Life’s good for Romone after he’s turned around by probation team
A man who triumphed over substance abuse and violent behaviour yesterday reminded troubled youngsters that life “gets better”.
Romone Smith, 31, said that his probation officers helped him change by being the role models he lacked as a child – and that many young men still struggled to find.
He added that, although many young men would find it tough to overcome their problems, they could still help themselves.
Mr Smith said after the court hearing: “I would like to say to all the young people struggling on the island that I’m sorry you’re living this way.
“It’s hard out there, and it’s hard to change, but you don’t have to live like this.”
He added: “I’ve been completely sober for the first time in 20 years. You don’t know what the future holds.”
Mr Smith was speaking after his final probation review in Magistrates’ Court yesterday.
Probation officers earlier told the court that Mr Smith had done “exceptionally well”, turned his life around and struck to his probation conditions.
Mr Smith, from St George’s, was convicted of the unlawful wounding of a man in 2019.
He was sentenced to two years probation and ordered to steer clear of drugs and alcohol and take anger management classes.
Mr Smith admitted that he failed to comply with the conditions at first.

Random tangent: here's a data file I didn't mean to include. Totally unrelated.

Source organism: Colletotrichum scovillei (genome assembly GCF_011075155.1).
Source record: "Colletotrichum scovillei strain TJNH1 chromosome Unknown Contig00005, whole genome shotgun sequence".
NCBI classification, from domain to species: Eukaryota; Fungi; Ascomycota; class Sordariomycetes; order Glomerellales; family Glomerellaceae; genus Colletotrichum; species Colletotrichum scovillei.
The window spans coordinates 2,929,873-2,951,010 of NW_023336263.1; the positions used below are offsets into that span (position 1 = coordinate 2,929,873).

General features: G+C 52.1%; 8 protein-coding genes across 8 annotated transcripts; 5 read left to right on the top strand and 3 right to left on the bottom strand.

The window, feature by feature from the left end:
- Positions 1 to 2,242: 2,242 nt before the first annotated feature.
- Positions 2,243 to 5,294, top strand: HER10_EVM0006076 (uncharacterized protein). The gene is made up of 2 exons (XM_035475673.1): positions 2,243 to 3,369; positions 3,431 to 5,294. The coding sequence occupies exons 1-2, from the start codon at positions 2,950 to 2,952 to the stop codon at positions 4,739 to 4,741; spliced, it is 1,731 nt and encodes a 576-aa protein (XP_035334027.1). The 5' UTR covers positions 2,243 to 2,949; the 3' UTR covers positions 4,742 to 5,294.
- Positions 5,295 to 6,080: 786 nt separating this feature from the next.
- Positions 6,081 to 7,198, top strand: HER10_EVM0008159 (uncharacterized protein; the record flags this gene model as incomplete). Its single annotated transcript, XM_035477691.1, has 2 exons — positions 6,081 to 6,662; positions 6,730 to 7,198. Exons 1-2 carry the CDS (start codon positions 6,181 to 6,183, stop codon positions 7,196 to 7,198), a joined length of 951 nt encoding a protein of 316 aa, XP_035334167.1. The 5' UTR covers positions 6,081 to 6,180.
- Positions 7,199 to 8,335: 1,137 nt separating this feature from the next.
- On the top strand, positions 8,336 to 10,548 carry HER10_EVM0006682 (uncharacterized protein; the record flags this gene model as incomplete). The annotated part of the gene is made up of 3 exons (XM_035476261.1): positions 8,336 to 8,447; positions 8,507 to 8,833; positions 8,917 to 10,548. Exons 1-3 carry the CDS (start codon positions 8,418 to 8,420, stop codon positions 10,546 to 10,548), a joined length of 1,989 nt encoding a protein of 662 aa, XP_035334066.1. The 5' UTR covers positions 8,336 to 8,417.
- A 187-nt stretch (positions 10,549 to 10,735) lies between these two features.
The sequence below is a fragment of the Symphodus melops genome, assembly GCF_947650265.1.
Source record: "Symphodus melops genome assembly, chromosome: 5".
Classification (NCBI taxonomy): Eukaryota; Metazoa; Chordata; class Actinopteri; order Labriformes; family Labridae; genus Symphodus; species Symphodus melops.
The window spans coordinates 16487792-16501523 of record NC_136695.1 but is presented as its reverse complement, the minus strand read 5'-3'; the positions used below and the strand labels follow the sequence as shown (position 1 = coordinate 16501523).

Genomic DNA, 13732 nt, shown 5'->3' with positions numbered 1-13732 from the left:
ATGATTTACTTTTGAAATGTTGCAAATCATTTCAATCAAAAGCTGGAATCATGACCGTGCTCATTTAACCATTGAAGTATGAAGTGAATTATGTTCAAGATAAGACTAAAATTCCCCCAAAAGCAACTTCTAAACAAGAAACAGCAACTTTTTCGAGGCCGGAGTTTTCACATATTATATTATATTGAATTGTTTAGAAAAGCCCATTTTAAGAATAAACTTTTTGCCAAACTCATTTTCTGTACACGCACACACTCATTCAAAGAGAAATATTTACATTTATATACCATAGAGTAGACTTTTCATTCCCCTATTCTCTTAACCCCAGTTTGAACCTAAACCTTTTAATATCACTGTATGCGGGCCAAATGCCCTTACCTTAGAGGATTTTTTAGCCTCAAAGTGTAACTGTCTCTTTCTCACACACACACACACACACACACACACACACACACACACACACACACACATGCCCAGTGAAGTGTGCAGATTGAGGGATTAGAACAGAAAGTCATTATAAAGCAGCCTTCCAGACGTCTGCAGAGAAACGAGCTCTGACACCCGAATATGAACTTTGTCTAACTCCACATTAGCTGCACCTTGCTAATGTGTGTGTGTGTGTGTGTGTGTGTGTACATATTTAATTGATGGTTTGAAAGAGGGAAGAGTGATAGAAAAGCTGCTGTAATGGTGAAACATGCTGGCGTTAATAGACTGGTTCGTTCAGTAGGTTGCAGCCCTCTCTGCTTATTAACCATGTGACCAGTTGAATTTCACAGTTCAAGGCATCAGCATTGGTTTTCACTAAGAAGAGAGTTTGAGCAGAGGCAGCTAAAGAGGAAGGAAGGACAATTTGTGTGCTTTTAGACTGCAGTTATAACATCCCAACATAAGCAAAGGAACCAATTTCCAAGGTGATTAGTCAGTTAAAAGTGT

He explained that he struggled to keep off drugs and was rude to court staff.
The court heard Mr Smith returned to court on March 23 for a breach of probation – which put him at risk of jail time.
He said: “My probation officers sat me down and said that I can’t keep doing this and that I have to do better. It took me getting ‘breached’ to get my life together.”
Mr Smith said that his court-ordered classes taught him how to tackle his problems at their roots and how to control his anger.
He explained that he had endured “a hard life” and had dealt with his problems through violence and drugs.
Mr Smith added that his parole officers, Jibri Lewis and Robert King, gave him the support he needed to turn his life around.
He said: “They’ve really changed my life.”
Mr Smith added: “I’ve realised that I don’t have to argue with people if I'm upset with them – I can always just walk away.”
Mr Smith told the court that, because of his hard work, he was now “a different Romone”.
He explained that he had landed work as a freelance construction worker and planned to start a Bermuda College nursing course in the autumn.
Mr Smith said: “I’ve never felt this way before.
“It feels good having financial security and getting clean and being able to provide for my wife and four kids.”
Magistrate Maxanne Anderson congratulated him on his success.
She said: “The people at the Department of Court Services work hard every day to help people in need. It’s not just a job to them – if it was then they’d leave.”
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